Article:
Did you speak to someone during that time?

I was speaking to Subbu sir [Subroto Banerjee], who has coached me often. He was the coach at Vidharbha Cricket Association’s academy in Nagpur. Now, he’s coaching Bihar. There are people who you just feel good talking to, and he is one of them. He always makes you feel good. There were regular chats with [Ashish] Nehra paaji . He always told me that I was fit for one-day cricket and that he thought I had it in me to be India’s third pace bowler. I used to talk to him much before he joined Royal Challengers Bangalore’s support staff. What you can learn from a guy who has done it and shares his experience, you sometimes cannot get from formal coaching.

How did you snap out of it?

After coming back from South Africa, I had played the Vijay Hazare Trophy matches [for Vidarbha], which is why I had good white-ball practice under my belt. Then I got a chance in the IPL and I was able to execute my skills there. My confidence was also higher with Nehra paaji being there [with RCB].

You had said during the extended home season in 2016-17 that the confidence of getting a lot of Test matches together led to good performances and that there were no major changes to your bowling. Did the reverse happen this past year, with so few opportunities?

I think I feel better when I play. I grow in confidence. It’s like having a car. If you drive it regularly, it goes very smoothly. If you suddenly stop using it for a couple of months, you have to send it for servicing before it gets into the same rhythm. It’s the same with bowling. Bowling in the nets can never replace bowling in a match.

Is it a challenge to stay motivated for domestic cricket when you are coming back to it from international cricket?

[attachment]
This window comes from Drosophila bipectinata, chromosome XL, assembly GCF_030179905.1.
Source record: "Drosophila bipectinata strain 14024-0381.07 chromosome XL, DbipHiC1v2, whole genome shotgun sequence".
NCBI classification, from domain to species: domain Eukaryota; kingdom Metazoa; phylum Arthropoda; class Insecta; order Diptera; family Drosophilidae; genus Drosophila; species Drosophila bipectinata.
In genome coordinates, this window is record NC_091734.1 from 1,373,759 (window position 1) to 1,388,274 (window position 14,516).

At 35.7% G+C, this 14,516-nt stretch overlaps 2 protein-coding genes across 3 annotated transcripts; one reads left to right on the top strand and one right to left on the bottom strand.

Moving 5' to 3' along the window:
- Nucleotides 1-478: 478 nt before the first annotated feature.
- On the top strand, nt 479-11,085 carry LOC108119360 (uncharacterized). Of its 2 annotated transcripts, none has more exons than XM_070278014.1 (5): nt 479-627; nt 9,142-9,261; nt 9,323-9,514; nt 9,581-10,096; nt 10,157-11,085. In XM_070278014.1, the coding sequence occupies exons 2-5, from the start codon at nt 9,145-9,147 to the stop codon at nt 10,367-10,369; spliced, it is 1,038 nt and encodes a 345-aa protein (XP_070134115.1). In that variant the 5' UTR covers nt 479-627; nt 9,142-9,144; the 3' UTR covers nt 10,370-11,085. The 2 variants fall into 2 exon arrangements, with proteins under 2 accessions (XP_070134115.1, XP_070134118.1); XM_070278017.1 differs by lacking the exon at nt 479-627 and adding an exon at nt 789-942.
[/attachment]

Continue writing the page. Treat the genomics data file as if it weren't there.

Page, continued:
My thinking is that more than motivation, you need positivity around you. If the people around you are negative about things and lament that “You were playing internationals, and now you have to play domestic matches”, it will pull you down. Whether I play international or domestic, I am playing because I love this game. This is my passion. I have grown up with this. Whether in the galli or domestic or international, my mindset has to be the same, and it has to be positive. That thing defines the sort of cricketer you are. So, for me, I want to just play. I will bowl with the same intensity at whatever level I play.

IPL 2018 was particularly successful for you. What did you do different?

I didn’t do anything radically different actually. I just focused more on line and length. Earlier, I would bowl one over, or maybe two overs at the start but this time, the captain and Nehra paaji said that if I am getting wickets, I should continue bowling for three overs. That gave me more chances to bowl with the new ball, and what paaji told me is that I don’t need to try to do too much. If I bowl my hard lengths, there will be chances to get wickets. The message was to stick to my strengths and not try stuff – a yorker here, a bouncer there – unnecessarily.

What are your strengths?

My strength is to swing the ball at pace. If you swing the ball at 140 clicks, then whether it’s a T20, one-day or Test, it will trouble batsmen. If you are swinging the ball, then it’s not easy for the batsmen to hit you over mid-off or mid-on. They look more for singles and twos. So it would benefit me to do that and try to keep the ball in one spot. I had to try and get the batsmen to hit me over the top, not give them easy boundaries by letting them cut or pull me, or bowling on their pads.

Was there some extra focus on keeping the ball wicket to wicket?

Look, I know I have pace. And pace aisi cheez hai, woh agar aapko kuch deti hai, toh woh aapse leti bhi hai [If you gain something by pace, you lose something too]. Batsmen have chances to score runs, they just need to time the ball. If you stray on the pads, it’s an easy boundary if you have pace. So I did some reflection about my bowling and thought that if I keep it wicket to wicket, and I can swing the ball from the fourth stump, it will be difficult for batsmen to hit anywhere. And even if he goes to hit it, there is only a 50-50 chance of success. But if I bowl half-volleys or very wide, then I don’t give myself a 50-50 chance, it’s much less.